We all know knowledge is power, and libraries have long been a place where people have found the pathways to change their lives through expanding their minds. Today, libraries are also places where people can change their physical bodies as well. In Wilmington, Delaware, a 10 year old boy named Colin Consavage did just that thanks to 3D printers funded by the Delaware Division of Libraries. Consavage was born with his left hand in a fist. This is know as amniotic banding. He has had several surgeries to open his hand, but his fingers are shortened. After seeing a robotic hand in action, he decided to see if he could build his own for his left hand.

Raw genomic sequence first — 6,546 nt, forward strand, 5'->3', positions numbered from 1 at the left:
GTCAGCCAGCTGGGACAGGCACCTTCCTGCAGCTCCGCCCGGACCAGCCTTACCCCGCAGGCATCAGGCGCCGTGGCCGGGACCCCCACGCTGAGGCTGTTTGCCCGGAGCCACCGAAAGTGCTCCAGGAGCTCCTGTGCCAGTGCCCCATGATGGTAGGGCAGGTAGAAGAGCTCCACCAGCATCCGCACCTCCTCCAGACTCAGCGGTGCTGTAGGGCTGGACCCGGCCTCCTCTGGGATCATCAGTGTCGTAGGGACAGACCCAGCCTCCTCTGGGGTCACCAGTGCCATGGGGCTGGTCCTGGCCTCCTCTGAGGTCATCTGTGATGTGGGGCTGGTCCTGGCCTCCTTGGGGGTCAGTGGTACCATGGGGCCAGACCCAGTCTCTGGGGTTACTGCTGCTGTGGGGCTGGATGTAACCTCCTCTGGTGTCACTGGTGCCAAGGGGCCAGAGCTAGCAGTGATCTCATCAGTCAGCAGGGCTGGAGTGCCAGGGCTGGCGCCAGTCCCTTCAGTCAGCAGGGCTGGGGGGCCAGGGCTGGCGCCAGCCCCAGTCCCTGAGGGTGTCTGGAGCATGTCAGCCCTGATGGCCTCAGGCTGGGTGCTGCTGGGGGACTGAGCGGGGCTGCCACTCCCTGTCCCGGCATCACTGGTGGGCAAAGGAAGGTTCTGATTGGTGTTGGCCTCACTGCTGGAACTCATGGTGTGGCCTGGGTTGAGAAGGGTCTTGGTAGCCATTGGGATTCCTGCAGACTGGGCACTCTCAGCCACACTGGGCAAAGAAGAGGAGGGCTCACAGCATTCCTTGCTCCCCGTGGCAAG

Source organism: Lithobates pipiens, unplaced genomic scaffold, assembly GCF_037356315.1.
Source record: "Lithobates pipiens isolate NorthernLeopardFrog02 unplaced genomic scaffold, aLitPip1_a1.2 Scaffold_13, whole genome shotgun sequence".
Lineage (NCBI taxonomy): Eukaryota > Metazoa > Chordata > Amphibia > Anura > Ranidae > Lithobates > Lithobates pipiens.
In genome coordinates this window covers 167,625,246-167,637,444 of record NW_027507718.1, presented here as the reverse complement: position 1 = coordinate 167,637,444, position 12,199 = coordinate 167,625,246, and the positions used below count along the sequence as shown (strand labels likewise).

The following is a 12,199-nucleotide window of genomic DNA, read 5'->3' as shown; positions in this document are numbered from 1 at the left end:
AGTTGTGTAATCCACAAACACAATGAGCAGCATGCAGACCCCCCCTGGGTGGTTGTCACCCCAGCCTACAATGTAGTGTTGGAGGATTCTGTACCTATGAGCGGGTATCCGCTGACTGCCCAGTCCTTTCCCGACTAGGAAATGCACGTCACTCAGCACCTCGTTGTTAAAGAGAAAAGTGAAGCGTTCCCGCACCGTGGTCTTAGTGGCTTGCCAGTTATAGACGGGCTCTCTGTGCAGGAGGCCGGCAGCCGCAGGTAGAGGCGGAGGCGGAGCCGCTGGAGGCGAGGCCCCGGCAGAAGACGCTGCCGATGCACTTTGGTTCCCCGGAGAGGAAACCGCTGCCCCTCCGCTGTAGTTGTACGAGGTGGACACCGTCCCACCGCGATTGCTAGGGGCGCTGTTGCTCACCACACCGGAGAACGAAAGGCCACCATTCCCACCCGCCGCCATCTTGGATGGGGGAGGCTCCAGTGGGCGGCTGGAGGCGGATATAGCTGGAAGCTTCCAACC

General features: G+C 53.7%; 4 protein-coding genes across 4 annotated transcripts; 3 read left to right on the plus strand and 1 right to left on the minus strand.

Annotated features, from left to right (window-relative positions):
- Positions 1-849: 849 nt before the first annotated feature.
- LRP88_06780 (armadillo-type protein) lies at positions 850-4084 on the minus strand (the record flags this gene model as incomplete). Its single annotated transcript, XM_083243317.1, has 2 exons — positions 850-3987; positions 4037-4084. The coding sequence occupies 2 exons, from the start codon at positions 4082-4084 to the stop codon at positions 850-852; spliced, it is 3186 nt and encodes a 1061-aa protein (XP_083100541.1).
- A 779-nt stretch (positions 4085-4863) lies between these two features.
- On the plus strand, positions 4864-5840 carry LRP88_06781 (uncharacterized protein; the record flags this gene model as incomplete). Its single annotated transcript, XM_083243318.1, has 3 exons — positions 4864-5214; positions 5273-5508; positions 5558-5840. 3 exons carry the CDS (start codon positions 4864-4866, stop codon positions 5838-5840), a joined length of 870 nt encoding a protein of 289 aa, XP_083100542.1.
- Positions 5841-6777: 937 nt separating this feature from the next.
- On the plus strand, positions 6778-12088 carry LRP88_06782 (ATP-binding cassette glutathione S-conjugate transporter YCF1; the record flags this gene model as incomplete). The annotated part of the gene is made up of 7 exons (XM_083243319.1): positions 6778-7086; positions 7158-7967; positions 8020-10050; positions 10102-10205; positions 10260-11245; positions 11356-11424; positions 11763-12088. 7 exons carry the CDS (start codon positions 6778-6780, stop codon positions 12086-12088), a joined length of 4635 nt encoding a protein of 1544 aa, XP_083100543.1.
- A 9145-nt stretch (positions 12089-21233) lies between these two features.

Consavage found the website e-NABLE, which is a volunteer run organization that helps children and adults who need prosthetic hands by providing 3D printing designs and helps personalize them for each users needs. He was then able to take his design to the Wilmington Public Library and, with the help of the librarian, print off his new hand. Traditional prosthetics are very expensive and outside the reach of many who need them, especially children who grow out of them so quickly. 3D printing and communities like e-NABLE have made it possible for prosthetics to be affordable and personalized to each users needs.
For more information about this young man and his journey, check out the following news stories:
Feature image by Danny Choo: https://www.flickr.com/photos/dannychoo/12028775446/sizes/c/